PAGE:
The way the system works in regard to...each of our applications for a new product is linked with one manufacturing site. This is the way it is today. This is definitely a big lesson learned for us, and I think now we have the opportunity in the future, for the same product, to provide that key medicine, either produced at plant A, which is Boucherville, or plant B. I think this is definitely a big lesson learned for industry and for Sandoz. That's why we have rapidly identified alternate sourcing, to be able to go to HealthPRO in the future and say, this is a key medicine and you can source it from Sandoz, either from plant A or plant B.

There's no doubt that the current situation is really making us think differently about the way we source products. In some cases, we are the sole provider.

10:30 a.m.

Conservative

The Chair Conservative Joy Smith

Ms. Block, you're sharing your time, so you'll have to go now.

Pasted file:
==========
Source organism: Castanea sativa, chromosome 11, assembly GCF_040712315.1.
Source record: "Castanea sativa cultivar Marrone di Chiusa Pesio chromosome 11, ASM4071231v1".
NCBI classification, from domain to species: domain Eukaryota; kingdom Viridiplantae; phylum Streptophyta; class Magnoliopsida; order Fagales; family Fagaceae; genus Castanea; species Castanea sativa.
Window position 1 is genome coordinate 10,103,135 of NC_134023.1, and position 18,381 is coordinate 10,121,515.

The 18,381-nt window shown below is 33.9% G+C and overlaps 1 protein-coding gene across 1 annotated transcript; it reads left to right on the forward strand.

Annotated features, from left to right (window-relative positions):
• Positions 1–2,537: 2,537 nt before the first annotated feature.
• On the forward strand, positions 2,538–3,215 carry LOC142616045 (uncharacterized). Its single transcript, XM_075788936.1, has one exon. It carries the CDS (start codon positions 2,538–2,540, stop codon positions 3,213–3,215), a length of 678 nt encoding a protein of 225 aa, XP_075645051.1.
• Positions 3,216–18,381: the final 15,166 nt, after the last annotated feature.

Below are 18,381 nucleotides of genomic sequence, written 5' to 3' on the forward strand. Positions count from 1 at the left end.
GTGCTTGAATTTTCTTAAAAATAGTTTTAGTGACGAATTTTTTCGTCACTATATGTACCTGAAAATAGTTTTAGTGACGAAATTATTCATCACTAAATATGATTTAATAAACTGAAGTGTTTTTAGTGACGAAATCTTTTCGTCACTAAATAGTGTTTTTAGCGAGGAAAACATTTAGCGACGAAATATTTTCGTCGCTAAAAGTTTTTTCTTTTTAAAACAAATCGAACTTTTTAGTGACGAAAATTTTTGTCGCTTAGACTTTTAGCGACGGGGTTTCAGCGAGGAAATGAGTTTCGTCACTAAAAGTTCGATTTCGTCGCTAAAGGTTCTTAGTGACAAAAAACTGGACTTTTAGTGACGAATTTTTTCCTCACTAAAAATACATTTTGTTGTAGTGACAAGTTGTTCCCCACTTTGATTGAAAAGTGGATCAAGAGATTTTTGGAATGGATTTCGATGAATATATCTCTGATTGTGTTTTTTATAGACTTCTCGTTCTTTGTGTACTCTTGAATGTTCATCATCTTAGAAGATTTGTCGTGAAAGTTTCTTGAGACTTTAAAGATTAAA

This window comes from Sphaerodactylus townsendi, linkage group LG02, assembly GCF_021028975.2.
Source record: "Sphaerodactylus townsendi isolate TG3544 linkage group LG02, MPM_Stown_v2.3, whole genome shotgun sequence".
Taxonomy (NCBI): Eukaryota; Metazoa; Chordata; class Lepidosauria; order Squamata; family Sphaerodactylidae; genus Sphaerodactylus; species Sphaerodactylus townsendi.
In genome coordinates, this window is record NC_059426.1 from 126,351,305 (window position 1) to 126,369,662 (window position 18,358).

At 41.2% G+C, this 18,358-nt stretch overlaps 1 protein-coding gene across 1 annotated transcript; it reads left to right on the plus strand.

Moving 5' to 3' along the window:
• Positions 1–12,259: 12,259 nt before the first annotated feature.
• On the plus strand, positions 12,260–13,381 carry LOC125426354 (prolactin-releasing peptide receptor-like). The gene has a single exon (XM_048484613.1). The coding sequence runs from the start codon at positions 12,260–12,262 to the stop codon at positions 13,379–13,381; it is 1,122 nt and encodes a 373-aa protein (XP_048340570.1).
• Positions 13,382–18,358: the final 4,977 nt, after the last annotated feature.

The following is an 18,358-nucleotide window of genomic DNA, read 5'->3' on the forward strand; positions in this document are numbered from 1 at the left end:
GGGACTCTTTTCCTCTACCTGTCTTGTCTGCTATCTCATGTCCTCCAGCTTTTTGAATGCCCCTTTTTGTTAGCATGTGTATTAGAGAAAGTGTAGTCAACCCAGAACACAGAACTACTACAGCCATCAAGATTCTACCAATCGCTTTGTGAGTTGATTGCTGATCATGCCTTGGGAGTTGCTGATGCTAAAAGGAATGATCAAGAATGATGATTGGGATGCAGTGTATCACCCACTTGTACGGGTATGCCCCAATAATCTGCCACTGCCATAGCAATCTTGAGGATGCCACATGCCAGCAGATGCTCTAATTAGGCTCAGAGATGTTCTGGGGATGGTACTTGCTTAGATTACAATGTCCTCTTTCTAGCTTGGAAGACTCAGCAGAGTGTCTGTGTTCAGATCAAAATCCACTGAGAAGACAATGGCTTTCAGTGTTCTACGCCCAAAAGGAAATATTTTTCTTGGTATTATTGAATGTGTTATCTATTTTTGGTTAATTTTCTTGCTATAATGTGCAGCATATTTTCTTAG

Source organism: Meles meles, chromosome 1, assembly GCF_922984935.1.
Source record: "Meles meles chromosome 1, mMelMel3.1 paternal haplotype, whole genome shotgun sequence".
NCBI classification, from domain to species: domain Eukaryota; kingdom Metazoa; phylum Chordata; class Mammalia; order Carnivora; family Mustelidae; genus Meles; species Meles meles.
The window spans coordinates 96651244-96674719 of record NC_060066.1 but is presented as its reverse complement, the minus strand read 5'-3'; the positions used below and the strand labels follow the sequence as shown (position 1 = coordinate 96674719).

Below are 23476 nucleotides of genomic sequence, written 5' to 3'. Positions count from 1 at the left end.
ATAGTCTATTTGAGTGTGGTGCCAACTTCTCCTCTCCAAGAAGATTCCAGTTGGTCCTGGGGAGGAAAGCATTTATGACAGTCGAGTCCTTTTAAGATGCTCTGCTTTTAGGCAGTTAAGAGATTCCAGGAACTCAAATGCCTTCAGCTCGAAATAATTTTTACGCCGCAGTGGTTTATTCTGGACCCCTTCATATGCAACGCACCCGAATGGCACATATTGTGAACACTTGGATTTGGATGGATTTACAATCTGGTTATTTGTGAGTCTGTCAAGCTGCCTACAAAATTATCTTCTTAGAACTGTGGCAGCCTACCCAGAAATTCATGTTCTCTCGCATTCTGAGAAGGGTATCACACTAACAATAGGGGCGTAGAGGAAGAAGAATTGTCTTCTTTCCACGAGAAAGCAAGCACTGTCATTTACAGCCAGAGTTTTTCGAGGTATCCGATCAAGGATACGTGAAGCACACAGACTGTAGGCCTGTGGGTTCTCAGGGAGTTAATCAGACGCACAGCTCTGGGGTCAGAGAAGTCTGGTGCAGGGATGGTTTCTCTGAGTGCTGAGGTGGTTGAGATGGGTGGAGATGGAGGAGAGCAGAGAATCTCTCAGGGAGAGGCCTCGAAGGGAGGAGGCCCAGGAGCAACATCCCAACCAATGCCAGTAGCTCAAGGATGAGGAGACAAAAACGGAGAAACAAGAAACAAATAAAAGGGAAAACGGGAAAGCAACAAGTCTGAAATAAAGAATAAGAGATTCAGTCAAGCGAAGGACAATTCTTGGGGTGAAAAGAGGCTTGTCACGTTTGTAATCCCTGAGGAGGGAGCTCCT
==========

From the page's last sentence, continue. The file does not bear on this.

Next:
10:30 a.m.

Conservative

Kelly Block Conservative Saskatoon—Rosetown—Biggar, SK

Thank you very much, Madam Chair.

I don't want to leave out the Canadian Association for Pharmacy Distribution Management. I want to make sure that we hear from you today.

Your organization also signed the letter to Minister Aglukkaq, back in September, committing to do a better job at sharing information about drug shortages. I'm wondering if you would like to share with us, in the brief time that you have, what your association is doing to honour that commitment.

10:30 a.m.

President and Chief Executive Officer, Canadian Association for Pharmacy Distribution Management

David Johnston